## ABSTRACT

Good conceptual understanding of physics is based on understanding what the key concepts are and how they are related. This kind of understanding is especially important for physics teachers in planning how and in what order to introduce concepts in teaching; connections which tie concepts to each other give direction of progress—there is “flux of information” so that what was learned before provides the basis for learning new ideas. In this study, we discuss how such ordering of concepts can be made visible by using concept maps and how they can be used in analysing the students’ views and ideas about the inherent logic of the teaching plans. The approach discussed here is informed by the recent cognitively oriented ideas of knowledge organisation concentrating on simple knowledge organisation patterns and how they form the basis of more complex concept networks. The analysis of such *concept networks* is then very naturally based on the use of network theory on analysing the concept maps. The results show that even in well-connected maps, there can be abrupt changes in the information flux in the way knowledge is passed from the initial levels to the final levels. This suggests that handling the information content is very demanding and perhaps a very difficult skill for a pre-service teacher to master.

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## Appendix

### Appendix

### Theoretical Quantities Used in Analysis

In a map (network) of *n* nodes, the variable *a*
_{
ij
} indicates the connections between nodes *i* and *j* so that if nodes are connected, then *a*
_{
ij
} = 1 and if there is no connection, then *a*
_{
ij
} = 0. These elements form a *n*x*n*-dimensional matrix, the so-called adjacency matrix, **a**. The justification of the knowledge represented by the links can be taken into account by giving a weight from 0 to 1 so that if *L* levels of the epistemic justification are fulfilled, the weight is given by *w*
_{
ij
} = (*L*/4)*a*
_{
ij
}, where *L* = 0,1, …4 is the number of epistemic levels achieved. The weights for connections between nodes *i* and *j* are then set from 0.25, 0.50, 0.75 or 1.0 on the basis of their epistemic classification. The matrix **w** then gives the weights which describe the degree of the validity of the link, i.e. the plausibility of the knowledge represented in the maps. All quantities *D*
_{
k
}, *C*
_{
k
}, *Φ*
_{
k
}, and *Ψ*
_{
k
} of interest can now be calculated from matrices **a** and **w**. These quantities are central for characterising the connectedness of networks and their capability to pass on information. Within the literature of network theory, in particular, they discussed clustering extensively (Kolaczyk, 2009; Boccaletti et al., 2006), but they also discussed the information flux (Karrer & Newman, 2009). Their mathematical definitions in terms of the connectivity matrix **a** are given in Table 4. Here, however, we do not discuss the derivation or properties of these quantities further. The definitions can be used for weighted links simply by replacing *a*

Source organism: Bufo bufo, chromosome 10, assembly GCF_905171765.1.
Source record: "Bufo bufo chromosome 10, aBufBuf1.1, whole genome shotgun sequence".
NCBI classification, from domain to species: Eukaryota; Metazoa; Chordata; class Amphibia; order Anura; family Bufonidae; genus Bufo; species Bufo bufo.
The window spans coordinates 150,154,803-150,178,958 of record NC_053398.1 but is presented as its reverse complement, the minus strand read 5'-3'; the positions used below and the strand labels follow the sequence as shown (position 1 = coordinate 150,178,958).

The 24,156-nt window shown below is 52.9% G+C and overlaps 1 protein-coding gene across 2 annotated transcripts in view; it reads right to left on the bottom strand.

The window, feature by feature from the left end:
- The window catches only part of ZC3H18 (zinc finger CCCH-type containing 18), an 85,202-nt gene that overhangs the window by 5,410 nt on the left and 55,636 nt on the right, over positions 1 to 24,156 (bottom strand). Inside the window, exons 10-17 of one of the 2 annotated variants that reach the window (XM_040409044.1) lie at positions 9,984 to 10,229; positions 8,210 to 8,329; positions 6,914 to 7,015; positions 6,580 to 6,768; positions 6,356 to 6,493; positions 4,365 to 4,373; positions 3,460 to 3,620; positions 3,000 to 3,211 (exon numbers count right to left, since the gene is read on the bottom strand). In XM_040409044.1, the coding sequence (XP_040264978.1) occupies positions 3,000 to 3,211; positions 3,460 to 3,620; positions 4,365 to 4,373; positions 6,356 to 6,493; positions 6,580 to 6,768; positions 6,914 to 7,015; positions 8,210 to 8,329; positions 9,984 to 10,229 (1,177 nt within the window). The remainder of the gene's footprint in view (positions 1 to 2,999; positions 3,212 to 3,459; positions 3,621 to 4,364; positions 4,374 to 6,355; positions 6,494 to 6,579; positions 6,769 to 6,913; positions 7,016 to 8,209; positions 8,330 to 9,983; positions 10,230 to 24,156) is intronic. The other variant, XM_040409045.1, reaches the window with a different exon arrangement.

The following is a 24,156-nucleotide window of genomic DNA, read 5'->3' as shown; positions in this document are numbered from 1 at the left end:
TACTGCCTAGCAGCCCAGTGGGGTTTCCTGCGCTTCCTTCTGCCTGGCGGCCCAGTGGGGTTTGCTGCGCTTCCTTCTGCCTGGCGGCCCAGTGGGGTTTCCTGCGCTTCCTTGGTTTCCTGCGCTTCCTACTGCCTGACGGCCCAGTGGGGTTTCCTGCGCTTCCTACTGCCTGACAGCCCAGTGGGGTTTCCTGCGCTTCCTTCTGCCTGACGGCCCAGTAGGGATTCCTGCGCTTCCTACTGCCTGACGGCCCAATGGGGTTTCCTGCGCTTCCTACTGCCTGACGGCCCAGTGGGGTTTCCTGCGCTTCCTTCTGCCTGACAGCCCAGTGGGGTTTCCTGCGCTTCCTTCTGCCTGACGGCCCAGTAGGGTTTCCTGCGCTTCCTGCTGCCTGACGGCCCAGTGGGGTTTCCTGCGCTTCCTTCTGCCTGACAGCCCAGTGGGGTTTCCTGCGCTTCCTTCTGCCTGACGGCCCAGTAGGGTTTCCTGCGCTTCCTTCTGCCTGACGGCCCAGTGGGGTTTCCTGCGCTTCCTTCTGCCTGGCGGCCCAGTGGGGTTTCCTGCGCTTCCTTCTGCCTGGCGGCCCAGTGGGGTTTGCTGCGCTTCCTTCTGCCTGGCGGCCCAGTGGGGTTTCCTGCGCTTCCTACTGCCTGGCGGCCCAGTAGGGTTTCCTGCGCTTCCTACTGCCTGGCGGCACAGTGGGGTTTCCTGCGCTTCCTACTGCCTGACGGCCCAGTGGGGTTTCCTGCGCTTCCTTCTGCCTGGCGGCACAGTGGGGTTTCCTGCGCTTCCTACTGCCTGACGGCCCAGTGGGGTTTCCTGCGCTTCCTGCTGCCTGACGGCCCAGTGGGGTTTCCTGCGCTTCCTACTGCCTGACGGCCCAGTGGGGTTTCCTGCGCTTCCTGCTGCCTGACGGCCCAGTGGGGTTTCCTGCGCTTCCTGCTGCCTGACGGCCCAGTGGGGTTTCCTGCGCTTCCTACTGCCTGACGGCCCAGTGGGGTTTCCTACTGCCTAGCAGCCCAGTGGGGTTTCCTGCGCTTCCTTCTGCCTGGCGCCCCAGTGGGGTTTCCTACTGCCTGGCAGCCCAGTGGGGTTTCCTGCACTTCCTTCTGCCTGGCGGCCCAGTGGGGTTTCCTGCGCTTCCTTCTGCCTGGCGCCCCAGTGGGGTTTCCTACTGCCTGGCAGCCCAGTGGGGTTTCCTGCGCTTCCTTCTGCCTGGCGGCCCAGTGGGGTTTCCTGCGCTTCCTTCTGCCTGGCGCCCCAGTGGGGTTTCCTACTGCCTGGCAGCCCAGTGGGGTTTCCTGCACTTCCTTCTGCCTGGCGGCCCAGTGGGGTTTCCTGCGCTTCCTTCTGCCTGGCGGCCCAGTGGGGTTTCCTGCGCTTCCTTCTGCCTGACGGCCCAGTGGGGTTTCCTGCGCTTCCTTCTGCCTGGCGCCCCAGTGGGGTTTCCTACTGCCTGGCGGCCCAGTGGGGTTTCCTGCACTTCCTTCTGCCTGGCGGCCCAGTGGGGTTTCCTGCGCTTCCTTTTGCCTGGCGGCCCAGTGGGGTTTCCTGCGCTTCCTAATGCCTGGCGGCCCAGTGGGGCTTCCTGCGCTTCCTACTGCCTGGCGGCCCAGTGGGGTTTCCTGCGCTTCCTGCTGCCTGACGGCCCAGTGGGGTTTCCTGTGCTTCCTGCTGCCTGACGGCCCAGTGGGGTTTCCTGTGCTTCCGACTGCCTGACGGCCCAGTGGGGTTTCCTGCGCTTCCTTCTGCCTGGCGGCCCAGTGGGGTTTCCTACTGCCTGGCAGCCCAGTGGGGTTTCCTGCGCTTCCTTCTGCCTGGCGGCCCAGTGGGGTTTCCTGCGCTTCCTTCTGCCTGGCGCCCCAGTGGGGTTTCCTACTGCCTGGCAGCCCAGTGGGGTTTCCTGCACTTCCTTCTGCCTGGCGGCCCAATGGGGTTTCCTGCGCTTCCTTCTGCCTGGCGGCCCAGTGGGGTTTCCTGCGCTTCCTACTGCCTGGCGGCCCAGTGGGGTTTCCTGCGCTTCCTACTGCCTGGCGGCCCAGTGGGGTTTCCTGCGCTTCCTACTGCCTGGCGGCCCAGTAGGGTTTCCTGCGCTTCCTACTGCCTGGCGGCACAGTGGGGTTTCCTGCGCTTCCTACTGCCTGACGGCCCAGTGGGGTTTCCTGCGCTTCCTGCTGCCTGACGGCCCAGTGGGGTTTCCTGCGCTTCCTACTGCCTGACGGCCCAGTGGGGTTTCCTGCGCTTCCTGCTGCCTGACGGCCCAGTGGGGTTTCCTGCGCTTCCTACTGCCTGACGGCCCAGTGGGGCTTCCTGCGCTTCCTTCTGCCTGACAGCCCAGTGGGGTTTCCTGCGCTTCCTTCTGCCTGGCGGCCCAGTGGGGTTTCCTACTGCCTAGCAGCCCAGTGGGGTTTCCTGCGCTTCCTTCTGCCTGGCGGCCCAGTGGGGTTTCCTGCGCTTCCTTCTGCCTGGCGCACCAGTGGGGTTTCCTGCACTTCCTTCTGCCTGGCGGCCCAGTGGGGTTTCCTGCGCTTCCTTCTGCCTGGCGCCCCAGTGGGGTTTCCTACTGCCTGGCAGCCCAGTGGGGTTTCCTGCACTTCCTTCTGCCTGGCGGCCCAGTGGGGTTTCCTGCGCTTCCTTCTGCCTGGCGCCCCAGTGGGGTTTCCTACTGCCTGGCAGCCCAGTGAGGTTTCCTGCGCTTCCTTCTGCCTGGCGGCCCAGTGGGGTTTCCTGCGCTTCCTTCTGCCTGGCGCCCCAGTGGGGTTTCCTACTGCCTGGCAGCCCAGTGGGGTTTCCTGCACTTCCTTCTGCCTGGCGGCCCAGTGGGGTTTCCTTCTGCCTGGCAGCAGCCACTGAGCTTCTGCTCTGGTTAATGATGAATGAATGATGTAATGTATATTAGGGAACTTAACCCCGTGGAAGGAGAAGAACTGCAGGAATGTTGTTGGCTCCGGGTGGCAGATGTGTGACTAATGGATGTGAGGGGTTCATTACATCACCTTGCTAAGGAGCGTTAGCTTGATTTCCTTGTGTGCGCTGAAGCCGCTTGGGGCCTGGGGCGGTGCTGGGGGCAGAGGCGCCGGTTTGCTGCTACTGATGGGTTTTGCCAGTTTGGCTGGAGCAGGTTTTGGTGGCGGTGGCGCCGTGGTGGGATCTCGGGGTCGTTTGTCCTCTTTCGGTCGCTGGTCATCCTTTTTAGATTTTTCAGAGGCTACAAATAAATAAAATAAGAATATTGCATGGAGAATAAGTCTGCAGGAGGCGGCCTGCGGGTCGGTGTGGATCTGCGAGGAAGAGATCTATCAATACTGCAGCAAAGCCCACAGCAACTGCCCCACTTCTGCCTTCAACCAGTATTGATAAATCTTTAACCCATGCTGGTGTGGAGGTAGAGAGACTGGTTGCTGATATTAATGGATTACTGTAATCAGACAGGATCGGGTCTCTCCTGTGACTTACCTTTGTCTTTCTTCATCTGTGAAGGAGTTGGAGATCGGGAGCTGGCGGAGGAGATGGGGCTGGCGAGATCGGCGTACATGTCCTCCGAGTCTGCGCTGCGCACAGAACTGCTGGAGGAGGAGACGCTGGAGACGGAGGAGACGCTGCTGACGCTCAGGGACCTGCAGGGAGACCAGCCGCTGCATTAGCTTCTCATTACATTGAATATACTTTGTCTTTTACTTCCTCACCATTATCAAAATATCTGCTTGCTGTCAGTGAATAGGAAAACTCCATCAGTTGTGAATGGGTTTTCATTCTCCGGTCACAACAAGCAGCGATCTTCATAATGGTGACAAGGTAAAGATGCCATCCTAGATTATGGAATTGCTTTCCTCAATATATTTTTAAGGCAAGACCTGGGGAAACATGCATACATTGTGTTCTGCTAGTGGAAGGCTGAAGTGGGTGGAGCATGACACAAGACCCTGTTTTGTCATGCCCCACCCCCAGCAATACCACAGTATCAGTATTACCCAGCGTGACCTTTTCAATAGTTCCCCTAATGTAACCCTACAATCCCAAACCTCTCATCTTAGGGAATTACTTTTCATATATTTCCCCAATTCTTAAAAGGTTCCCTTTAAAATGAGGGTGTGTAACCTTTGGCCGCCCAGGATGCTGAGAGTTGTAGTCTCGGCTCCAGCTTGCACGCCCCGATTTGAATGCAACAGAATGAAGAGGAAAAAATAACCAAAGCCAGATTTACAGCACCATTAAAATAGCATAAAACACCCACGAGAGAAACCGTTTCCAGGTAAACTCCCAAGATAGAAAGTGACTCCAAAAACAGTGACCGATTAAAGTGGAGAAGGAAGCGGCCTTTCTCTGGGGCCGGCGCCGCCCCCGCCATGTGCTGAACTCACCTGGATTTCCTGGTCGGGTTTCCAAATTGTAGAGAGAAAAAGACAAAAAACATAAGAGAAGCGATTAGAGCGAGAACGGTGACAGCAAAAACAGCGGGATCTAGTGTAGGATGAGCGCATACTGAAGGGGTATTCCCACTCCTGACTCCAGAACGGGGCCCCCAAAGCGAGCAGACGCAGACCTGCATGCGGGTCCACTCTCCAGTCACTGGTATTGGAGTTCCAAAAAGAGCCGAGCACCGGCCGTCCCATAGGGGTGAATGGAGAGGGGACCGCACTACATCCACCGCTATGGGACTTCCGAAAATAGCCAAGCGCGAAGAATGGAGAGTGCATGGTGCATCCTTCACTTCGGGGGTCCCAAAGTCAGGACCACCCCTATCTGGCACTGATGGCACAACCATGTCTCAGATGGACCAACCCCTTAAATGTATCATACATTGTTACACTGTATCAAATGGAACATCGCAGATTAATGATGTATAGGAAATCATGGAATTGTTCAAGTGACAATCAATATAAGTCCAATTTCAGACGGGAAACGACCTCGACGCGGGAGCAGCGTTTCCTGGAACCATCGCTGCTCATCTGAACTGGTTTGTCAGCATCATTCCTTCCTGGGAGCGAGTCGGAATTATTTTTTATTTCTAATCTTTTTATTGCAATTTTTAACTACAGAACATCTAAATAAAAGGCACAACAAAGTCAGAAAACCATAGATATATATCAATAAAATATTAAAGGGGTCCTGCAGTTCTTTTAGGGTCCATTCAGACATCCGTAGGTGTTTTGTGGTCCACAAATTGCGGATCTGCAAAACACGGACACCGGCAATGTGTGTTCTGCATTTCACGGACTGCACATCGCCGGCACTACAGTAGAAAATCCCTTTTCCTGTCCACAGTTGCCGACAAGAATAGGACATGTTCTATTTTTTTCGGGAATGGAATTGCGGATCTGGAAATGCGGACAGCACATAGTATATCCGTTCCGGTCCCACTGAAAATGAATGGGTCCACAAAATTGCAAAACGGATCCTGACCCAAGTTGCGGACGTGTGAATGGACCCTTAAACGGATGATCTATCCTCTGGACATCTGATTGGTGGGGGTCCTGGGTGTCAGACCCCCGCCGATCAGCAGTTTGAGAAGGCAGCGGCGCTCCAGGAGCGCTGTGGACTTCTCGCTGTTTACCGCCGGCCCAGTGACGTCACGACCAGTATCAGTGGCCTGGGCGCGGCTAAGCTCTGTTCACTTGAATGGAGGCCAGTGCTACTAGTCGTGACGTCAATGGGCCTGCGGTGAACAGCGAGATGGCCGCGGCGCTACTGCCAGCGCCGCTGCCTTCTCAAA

_{
ij
} by weights *w*
_{
ij
}. The only exception is the clustering, where only the node, which is responsible for transitivity, i.e. the link between neighbouring nodes, is weighted and the term *a*
_{
ij
}
*a*
_{
jk
}
*a*
_{
ik
} is replaced by *a*
_{
ij
}
*w*
_{
jk
}
*a*
_{
ik
} so that only the link *j* → *k*, which is responsible for the clustering, is taken into account. When the data are analysed and represented in terms of the quantities defined in Table 4, their phenomenological interpretation will be clear enough without the technical details or proofs.

### Empirical Data for All Concept Maps, G1 – G6

In the main text, empirical data are given in detail only for representative cases G1, G2 and G3.

Here, all data are given. In Table 5, a complete listing of the concepts and laws is given in the order in which they appear in the maps (compare with Table 1).

The concept maps in the form of embedded graphs are given in Figure 6. Numbering refers to the concepts in Table 4. These graphs contain all relevant empirical information of the pre-service students’ concept maps discussed in the main text.

The results of the analysis of epistemic weights using grades from 1 to 4 are given as relative weight factors *w* = 0.25, 050, 075 and 1.0 which are given in list form for concepts 1 – 34 in Tables 6 and 7. In a few cases, there are connections which refer backwards, but this represents deviation from the principle to introduce new concepts on the basis of old ones. These links are set to zero weights.

The average values of the clustering and fluxes for graphs G1 – G3, based on the unweighted (all links either 1 or 0) links and weighted links with weights given in Tables 6 and 7, are shown in Figure 7 for maps G4, G5 and G6 (maps G1 – G3 are shown in the main text). The distributions of the values are shown in Figure 8. For all maps G1 – G6, the average values *X* = {*D*,*C*,*Φ*, *Ψ*} and corresponding dispersions *δ*
_{
X
} = *σ*
_{
X
}/*X*, where *σ*
_{
X
} is the standard deviation, are given in the main text in Table 3.

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Koponen, I., Nousiainen, M. PRE-SERVICE PHYSICS TEACHERS’ UNDERSTANDING OF THE RELATIONAL STRUCTURE OF PHYSICS CONCEPTS: ORGANISING SUBJECT CONTENTS FOR PURPOSES OF TEACHING.
*Int J of Sci and Math Educ* **11**, 325–357 (2013). https://doi.org/10.1007/s10763-012-9337-0

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DOI: https://doi.org/10.1007/s10763-012-9337-0

### KEY WORDS

- concept maps
- knowledge organisation
- teacher education
- teaching plans